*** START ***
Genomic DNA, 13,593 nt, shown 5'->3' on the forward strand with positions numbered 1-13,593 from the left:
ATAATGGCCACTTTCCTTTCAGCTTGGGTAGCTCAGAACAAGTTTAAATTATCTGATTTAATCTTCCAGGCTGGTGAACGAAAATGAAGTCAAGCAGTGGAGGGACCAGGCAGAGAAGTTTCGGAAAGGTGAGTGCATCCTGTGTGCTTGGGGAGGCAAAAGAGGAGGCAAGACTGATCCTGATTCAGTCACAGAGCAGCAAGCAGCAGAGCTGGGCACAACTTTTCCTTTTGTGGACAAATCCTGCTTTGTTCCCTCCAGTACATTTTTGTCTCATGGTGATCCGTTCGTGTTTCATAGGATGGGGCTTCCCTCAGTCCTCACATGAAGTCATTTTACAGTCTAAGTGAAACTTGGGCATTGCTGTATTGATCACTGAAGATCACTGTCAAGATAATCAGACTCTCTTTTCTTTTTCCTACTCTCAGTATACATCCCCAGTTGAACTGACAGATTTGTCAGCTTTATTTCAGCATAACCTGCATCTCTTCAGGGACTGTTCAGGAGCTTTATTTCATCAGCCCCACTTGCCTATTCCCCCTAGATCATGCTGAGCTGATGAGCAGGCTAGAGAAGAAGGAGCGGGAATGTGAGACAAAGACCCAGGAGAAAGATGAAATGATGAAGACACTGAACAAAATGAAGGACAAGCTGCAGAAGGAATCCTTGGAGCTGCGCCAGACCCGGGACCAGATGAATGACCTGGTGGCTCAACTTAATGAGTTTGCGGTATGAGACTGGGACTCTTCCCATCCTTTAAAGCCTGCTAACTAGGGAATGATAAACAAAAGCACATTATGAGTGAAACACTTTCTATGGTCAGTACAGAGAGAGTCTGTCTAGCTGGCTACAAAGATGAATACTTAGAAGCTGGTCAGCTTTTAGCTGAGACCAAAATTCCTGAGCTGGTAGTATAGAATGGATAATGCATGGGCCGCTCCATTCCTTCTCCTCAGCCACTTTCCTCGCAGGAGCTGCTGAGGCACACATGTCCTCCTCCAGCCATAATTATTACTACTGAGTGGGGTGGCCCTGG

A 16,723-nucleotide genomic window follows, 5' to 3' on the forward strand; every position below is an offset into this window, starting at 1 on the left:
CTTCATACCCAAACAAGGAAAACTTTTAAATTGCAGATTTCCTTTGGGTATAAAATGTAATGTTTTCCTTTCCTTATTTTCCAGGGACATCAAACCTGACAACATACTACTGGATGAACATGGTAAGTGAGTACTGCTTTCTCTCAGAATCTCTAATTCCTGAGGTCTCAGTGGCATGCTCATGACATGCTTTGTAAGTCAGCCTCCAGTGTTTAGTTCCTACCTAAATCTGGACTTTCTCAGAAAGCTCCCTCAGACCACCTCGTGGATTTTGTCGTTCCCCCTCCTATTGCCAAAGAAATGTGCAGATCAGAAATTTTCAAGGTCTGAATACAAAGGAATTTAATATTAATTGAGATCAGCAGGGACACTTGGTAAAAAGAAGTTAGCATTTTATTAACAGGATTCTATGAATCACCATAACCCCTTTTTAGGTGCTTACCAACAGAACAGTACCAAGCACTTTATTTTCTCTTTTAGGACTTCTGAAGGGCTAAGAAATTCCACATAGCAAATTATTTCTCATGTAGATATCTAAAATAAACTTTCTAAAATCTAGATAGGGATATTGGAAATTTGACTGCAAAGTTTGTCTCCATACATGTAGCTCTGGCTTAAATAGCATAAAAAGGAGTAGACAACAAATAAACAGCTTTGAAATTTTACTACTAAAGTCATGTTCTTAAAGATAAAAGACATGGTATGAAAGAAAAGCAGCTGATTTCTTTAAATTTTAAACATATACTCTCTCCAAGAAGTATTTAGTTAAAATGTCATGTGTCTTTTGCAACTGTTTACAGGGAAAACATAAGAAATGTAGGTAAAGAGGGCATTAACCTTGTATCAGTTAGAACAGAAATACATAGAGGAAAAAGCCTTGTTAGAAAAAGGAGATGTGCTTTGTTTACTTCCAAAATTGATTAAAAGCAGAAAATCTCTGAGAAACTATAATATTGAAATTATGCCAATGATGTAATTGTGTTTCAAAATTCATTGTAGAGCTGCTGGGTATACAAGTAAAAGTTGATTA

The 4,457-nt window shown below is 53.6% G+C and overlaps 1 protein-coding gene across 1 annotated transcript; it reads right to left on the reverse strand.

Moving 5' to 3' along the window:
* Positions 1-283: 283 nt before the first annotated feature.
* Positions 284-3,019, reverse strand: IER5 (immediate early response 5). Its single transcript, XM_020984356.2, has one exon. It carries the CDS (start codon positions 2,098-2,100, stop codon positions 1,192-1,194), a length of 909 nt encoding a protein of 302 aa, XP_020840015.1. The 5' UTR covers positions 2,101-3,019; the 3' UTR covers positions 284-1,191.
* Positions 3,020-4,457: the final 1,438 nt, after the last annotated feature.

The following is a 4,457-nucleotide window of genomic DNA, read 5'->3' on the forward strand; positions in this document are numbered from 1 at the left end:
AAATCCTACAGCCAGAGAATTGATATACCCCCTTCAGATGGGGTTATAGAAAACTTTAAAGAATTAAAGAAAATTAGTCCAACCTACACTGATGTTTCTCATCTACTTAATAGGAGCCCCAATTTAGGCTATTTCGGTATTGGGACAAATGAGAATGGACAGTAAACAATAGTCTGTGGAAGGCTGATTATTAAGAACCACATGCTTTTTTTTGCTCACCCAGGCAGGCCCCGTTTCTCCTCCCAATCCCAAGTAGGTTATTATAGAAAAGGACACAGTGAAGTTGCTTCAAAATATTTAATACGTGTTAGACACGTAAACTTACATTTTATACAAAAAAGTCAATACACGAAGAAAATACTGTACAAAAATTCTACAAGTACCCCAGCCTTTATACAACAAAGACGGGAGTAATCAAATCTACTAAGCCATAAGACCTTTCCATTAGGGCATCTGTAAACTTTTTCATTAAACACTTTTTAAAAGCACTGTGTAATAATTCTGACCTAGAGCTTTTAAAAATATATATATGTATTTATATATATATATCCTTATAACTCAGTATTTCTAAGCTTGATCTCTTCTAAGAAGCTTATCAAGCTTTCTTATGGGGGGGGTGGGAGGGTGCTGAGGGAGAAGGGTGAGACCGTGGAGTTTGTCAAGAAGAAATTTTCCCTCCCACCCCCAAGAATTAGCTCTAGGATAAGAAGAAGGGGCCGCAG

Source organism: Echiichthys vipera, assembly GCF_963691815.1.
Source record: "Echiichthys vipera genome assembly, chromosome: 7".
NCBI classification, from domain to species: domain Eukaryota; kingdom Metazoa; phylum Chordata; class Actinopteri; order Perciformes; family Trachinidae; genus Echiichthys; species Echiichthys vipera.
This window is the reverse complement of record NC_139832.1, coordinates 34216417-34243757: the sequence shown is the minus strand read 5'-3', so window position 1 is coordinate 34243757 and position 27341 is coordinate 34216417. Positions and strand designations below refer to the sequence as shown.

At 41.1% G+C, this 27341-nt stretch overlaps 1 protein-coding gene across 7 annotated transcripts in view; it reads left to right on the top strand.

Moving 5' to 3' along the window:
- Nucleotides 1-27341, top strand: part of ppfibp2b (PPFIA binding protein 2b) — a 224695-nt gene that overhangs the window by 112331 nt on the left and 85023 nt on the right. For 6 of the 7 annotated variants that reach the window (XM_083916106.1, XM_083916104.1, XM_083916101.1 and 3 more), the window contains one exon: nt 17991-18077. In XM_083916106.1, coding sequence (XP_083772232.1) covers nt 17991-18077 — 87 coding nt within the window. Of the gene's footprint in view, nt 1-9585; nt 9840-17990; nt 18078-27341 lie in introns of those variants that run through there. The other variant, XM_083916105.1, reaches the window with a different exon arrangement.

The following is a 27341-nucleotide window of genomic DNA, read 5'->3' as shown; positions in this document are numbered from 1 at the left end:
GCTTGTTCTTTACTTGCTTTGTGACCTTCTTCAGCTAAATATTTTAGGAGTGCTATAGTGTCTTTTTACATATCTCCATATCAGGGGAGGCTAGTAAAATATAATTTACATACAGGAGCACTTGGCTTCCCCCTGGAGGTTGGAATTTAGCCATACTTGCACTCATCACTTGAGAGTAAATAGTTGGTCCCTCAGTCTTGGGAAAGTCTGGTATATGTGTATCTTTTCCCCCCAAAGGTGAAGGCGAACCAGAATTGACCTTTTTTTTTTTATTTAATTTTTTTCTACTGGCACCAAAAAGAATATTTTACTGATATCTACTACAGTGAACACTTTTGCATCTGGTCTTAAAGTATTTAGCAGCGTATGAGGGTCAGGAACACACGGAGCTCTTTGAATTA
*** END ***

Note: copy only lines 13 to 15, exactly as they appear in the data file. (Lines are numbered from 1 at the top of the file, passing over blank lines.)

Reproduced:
Source record: "Echiichthys vipera genome assembly, chromosome: 7".
NCBI classification, from domain to species: domain Eukaryota; kingdom Metazoa; phylum Chordata; class Actinopteri; order Perciformes; family Trachinidae; genus Echiichthys; species Echiichthys vipera.
This window is the reverse complement of record NC_139832.1, coordinates 34216417-34243757: the sequence shown is the minus strand read 5'-3', so window position 1 is coordinate 34243757 and position 27341 is coordinate 34216417. Positions and strand designations below refer to the sequence as shown.